As of the 5pm EDT National Hurricane Center (NHC) advisory, the center of Hurricane Irene was located about 65 miles North/Northwest of Punta Cana, Dominican Republic. Maximum sustained winds were 80 mph, with a minimum central pressure of 29.18 inches of mercury.
Irene was moving toward the West/Northwest at 13 mph, and this general motion is forecast to continue through tomorrow.
Below is another satellite view in which you can also see the state of Florida in the upper left corner, to give you some perspective on the current location of the system:
A recent radar image from the San Juan, Puerto Rico radar shows heavy rain still pounding the island. This activity should gradually taper off during the overnight hours tonight:
The storm total rainfall estimates from the same radar site (see image below) indicate widespread rains of 2-4 inches with localized amounts near 6 inches across much of Puerto Rico during the last 24 hours:
With Puerto Rico being cleared by the system during the next 12 hours, the primary focus now turns to the future track and intensity forecast of Irene as she blasts through the Bahamas and toward the U.S. Coastline.
The image below shows the latest composite of the various computer forecast model solutions for Irene over the next 5 days:
As you can see, not only has the model consensus shifted Eastward (as we expected), but it has now even shifted to the East of the Hurricane Cleo path from 1964. The average forecast path (according to the models) now more closely resembles that of Hurricane Floyd from 1999:
With all of the above said, lets keep in mind that it will be a mute point if Irene doesn't turn Northwestward when currently expected. The NHC continues to take a more conservative approach with respect to both their track and intensity forecasts (although both have shifted to the East and stronger with each update):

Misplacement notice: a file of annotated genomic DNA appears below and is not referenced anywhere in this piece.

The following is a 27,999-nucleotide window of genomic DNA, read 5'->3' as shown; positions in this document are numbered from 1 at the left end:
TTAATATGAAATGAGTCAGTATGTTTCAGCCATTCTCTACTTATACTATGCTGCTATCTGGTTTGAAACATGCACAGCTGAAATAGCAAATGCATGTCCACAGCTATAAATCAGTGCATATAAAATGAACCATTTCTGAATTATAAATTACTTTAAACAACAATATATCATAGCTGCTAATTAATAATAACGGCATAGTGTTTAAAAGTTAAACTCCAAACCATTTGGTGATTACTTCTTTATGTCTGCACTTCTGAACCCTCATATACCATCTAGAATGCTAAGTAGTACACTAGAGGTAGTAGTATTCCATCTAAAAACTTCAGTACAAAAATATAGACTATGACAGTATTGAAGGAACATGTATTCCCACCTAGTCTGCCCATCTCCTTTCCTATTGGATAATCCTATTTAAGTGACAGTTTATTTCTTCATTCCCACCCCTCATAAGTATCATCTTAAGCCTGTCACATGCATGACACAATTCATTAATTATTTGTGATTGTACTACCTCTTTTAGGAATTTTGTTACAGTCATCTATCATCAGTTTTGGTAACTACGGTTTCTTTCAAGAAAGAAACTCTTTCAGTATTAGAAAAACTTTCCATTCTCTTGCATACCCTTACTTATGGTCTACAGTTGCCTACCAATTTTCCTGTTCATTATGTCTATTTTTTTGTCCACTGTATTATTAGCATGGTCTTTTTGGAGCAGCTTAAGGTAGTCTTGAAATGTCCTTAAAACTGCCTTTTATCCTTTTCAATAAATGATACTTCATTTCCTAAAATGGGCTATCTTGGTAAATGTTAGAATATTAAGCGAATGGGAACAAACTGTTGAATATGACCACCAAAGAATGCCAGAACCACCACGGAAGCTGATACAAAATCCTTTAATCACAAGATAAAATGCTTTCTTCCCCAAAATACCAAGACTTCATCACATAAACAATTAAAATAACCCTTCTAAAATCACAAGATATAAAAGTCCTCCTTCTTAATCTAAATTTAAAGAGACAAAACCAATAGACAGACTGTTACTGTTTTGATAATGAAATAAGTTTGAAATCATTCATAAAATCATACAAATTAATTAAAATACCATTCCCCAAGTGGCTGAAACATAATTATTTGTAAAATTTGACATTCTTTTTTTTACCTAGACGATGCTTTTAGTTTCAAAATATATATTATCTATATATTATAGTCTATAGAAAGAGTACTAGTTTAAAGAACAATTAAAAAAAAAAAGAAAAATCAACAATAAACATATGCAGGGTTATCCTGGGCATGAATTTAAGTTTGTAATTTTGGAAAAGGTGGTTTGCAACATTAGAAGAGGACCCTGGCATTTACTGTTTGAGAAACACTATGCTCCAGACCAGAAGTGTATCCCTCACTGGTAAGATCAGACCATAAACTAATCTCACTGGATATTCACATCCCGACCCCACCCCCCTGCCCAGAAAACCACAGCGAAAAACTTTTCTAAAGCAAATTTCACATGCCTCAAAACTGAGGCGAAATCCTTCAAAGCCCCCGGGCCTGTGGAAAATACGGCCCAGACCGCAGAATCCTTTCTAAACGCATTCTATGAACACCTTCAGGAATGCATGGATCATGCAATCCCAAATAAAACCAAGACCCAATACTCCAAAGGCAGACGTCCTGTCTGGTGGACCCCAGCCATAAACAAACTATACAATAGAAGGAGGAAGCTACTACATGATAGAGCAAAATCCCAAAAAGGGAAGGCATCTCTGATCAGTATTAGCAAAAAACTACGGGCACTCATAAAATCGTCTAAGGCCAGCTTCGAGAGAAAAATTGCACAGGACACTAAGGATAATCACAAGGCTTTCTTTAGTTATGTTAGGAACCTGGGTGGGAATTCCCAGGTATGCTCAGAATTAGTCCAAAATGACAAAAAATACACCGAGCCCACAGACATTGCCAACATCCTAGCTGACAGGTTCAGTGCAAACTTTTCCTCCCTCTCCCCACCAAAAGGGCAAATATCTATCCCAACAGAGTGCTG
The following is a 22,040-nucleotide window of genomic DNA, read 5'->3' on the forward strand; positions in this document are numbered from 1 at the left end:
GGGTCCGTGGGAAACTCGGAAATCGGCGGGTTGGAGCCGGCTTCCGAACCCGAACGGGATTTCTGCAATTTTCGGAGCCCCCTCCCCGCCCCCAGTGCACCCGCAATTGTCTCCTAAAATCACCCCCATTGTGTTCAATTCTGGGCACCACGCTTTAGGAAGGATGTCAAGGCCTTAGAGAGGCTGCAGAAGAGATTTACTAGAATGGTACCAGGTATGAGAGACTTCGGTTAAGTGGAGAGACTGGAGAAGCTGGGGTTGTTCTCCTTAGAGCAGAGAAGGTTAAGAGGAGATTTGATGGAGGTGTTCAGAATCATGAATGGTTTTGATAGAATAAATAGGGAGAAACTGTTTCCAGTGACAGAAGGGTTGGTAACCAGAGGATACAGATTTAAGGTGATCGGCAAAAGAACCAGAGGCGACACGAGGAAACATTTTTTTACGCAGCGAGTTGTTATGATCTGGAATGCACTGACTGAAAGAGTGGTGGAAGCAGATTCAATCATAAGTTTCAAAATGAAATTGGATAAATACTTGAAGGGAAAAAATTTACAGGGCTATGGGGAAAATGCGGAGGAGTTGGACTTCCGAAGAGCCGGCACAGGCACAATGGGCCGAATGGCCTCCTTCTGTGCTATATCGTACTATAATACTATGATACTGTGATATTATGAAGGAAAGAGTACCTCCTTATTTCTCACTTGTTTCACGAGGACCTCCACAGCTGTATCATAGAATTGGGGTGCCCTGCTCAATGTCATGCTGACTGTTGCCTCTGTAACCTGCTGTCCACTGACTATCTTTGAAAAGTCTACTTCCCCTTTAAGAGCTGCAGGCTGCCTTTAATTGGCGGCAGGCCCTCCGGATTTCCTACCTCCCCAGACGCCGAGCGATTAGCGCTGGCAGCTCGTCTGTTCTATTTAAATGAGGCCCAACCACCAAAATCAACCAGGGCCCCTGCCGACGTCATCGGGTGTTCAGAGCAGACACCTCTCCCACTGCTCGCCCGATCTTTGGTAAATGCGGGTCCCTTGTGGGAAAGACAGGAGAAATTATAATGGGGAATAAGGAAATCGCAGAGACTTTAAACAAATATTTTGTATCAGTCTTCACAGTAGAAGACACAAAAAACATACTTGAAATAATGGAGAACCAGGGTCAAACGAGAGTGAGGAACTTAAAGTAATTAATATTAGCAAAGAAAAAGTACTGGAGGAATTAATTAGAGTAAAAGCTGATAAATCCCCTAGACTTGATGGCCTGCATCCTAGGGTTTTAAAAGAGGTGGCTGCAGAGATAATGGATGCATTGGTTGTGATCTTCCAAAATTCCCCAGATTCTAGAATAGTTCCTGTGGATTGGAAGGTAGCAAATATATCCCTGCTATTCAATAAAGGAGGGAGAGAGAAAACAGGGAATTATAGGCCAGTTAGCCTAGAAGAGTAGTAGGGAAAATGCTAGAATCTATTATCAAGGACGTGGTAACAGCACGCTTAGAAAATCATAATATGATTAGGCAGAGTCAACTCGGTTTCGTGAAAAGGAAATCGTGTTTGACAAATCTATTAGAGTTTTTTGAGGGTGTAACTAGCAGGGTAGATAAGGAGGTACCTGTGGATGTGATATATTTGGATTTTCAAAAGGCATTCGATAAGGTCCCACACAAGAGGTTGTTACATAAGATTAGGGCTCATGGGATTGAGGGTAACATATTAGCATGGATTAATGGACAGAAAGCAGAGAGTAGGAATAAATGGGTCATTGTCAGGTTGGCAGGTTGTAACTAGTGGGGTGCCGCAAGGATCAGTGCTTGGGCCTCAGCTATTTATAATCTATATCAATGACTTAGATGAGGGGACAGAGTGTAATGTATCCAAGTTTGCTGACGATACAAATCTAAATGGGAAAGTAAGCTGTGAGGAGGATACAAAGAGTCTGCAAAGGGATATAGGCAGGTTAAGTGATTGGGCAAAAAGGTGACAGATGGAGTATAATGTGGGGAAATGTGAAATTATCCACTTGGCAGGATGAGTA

The NHC is currently forecasting Irene to reach major hurricane strength over the Northern Bahamas on Thursday. With the center of Irene now forecast to pass to the North of the most rugged terrain of the Dominican Republic tonight and Tuesday there will be even more opportunity for the system to remain well organized and intensify even more rapidly.
It is important to keep in mind that when we plot the points of Irene on any forecast map (whether computer models or the human forecaster's interpretation of the models), we are plotting the center point of the system only at any given time. Both hurricane and tropical storm force winds will extend well out from the center of Irene by the time she approaches the U.S., so even if the center of Irene passes East of Florida, as currently expected, the Eastern portions of the state will still be impacted by strong, gusty winds (quite possibly to hurricane force) and high wave action on Thursday and Friday. The extent to which Florida will be impacted will become better known in the next 24-36 hours. In the meantime, residents should continue with preparedness actions until the impact on the region becomes more clear.
There is little doubt that Irene will have become a major hurricane by the time she approaches the U.S. coast. If the expected Northwest turn takes place over the central Bahamas on Thursday, and then the expected curve toward the North/Northeast takes place on Friday, then major hurricane Irene is likely to make landfall somewhere along the Carolina coasts on Saturday. At this time, computer models, climatology and pattern recognition suggest that winds are likely to be in excess of 130 mph when Irene makes landfall (thus the classification of a "major" hurricane).
It also continues to appear likely that Irene's impact will be felt even further Northward, along much of the middle and upper Atlantic seaboard, into the coming weekend. The latest GFS Computer Model forecast valid 8pm EDT on Sunday, 8-28-11 is shown below, which indicates the center of the system along the coast near New York City at that time:
As we've been saying for the past several days, all residents along the Eastern U.S. seaboard, from Florida through New England need to keep a very close eye on the forecast track and intensity of Irene over the coming days.
If you live in (or near) the threat areas described in this post, please take action now by reviewing Hurricane Preparedness Tips, obtaining the necessary supplies and making final evacuation plans so that you're not caught off guard at the last minute.
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